Some "Green” Products May Contain Chemicals

Check the ingredient lists on "green” products before you buy!

Some “Green” Products May Contain Chemicals

Check the ingredient lists on “green” products before you buy!

-Jane Farrell

cleaning supplies

The next time you’re buying air fresheners, deodorant or detergent, you might want to think twice about those sweet-smelling or fresh-scented products.

According to the website futurity, researchers at the University of Washington-Seattle tested 25 products, about half of which carried a label saying they were “natural” or “organic” or “green.”

The study leader, Ann Steinemann, professor of civil and environmental engineering, said that “the green products’ emissions of hazardous chemicals “were not significantly different from the other products.”

Specifically, researchers found that all of the products tested emitted an average of 17 chemicals each. The products included air fresheners (sprays, solids and oils); laundry detergent; cleaning products (dish detergents); and personal-care products including hand sanitizers, deodorants and shampoos. What’s more, fully one third of the products included chemicals classified by the federal Environmental Protection Agency as “probable carcinogens.” The agency has not set any “safe” exposure levels for these substances.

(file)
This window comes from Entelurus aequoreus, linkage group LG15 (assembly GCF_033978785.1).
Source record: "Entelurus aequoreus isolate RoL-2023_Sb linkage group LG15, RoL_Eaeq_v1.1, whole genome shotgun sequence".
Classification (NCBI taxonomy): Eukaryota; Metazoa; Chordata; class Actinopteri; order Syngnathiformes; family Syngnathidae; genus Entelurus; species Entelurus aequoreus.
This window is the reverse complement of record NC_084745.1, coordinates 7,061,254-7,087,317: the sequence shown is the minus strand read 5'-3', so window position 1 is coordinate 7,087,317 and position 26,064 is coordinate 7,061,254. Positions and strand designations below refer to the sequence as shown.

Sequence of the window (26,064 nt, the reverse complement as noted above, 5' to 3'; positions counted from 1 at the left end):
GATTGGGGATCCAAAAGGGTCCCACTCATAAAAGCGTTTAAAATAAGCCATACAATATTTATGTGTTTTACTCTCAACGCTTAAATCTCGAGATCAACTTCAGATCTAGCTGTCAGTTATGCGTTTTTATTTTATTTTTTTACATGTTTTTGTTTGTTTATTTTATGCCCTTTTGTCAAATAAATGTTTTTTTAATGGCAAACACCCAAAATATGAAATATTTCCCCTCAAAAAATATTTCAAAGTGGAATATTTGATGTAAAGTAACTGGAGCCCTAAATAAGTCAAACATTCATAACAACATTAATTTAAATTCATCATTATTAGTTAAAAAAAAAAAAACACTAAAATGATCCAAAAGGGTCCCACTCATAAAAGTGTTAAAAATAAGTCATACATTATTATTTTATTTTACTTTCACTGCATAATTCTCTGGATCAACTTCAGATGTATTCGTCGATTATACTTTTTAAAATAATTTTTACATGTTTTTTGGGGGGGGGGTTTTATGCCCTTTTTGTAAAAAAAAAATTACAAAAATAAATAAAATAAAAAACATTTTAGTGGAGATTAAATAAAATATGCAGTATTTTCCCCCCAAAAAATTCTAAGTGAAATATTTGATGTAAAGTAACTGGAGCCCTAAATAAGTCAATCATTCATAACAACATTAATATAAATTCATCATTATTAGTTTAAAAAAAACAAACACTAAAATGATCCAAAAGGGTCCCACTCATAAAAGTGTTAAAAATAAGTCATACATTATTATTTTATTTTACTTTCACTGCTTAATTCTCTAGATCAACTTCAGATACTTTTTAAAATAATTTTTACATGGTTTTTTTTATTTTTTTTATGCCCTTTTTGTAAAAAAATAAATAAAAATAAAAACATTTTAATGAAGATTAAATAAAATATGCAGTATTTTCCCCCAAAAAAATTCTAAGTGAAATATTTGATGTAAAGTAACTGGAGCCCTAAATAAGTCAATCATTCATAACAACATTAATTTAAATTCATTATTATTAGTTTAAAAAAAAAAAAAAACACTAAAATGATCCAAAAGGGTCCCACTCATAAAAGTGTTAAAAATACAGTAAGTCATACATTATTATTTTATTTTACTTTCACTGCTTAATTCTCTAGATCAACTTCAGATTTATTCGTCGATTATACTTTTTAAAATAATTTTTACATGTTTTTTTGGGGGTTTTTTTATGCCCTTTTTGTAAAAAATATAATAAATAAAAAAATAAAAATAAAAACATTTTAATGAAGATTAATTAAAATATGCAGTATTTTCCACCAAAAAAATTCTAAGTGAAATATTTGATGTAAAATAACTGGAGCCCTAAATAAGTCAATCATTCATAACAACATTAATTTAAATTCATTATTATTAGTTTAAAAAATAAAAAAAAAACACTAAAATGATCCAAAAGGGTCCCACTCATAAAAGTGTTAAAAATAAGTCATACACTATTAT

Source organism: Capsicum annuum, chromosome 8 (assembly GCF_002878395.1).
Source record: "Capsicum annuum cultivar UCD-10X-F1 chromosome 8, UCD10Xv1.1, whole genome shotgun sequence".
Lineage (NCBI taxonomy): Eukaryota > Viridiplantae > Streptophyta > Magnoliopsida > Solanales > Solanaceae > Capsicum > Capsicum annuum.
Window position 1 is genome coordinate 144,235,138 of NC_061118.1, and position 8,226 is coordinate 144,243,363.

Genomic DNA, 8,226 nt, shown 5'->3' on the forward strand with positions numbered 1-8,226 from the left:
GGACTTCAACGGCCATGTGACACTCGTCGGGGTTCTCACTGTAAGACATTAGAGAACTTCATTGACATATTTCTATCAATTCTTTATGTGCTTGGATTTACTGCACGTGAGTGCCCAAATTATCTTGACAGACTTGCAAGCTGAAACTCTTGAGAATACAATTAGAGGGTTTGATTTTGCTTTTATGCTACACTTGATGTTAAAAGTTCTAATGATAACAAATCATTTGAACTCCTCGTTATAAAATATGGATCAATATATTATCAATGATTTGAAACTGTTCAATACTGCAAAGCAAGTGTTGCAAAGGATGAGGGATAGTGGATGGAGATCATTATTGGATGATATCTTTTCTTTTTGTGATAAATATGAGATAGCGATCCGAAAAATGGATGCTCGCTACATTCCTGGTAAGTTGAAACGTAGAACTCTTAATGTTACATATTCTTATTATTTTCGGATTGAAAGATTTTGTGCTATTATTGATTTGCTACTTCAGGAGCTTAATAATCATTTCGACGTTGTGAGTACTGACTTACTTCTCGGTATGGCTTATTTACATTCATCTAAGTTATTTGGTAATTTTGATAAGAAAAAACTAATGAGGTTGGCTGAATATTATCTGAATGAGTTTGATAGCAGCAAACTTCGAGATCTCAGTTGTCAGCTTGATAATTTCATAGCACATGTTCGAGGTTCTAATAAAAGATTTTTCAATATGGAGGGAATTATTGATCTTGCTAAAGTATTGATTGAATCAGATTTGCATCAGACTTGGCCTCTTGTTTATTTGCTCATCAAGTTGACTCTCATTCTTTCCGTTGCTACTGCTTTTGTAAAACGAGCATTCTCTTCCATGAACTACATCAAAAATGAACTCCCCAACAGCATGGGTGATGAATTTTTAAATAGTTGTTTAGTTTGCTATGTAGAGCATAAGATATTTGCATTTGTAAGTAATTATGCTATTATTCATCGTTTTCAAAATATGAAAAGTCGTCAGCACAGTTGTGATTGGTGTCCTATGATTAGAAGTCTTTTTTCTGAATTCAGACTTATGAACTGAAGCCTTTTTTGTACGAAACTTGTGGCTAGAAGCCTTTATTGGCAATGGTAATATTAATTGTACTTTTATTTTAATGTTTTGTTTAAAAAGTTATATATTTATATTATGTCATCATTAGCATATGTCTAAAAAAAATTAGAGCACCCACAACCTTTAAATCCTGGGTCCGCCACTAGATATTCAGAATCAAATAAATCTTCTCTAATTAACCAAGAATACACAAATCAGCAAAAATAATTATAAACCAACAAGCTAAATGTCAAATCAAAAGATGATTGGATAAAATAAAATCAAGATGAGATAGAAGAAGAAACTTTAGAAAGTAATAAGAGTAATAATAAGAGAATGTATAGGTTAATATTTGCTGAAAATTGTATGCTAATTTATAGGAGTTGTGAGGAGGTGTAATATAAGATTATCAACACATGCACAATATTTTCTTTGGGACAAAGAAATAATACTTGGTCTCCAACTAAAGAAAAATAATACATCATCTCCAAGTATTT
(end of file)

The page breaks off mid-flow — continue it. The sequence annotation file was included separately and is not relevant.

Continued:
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Steinemann also told Futurity that the Consumer Product Safety Commission, which regulates air fresheners, laundry detergents and cleaning supple, doesn’t require those supplies to list ingredients. The same is true for personal-care products, which are overseen by the Food and Drug Administration.

The study listed some common ingredients linked with chemical emissions, including the compound limonene, which has a citrus scent; acetone in nail polish remover; and alpha-pinrnr and beta-pinene, which have pine scents. And even a seemingly simple listing of “fragrance” in a product can be made up of hundreds of ingredients, Steinemann says.

The bottom line: Check the ingredient lists, if the product lists any chemicals. You may not always be able to find them, but if you have any bad reaction to a substance, it’s probably best to stop using it. (futurity)

Jane Farrell is a senior editor at BettyConfidential.

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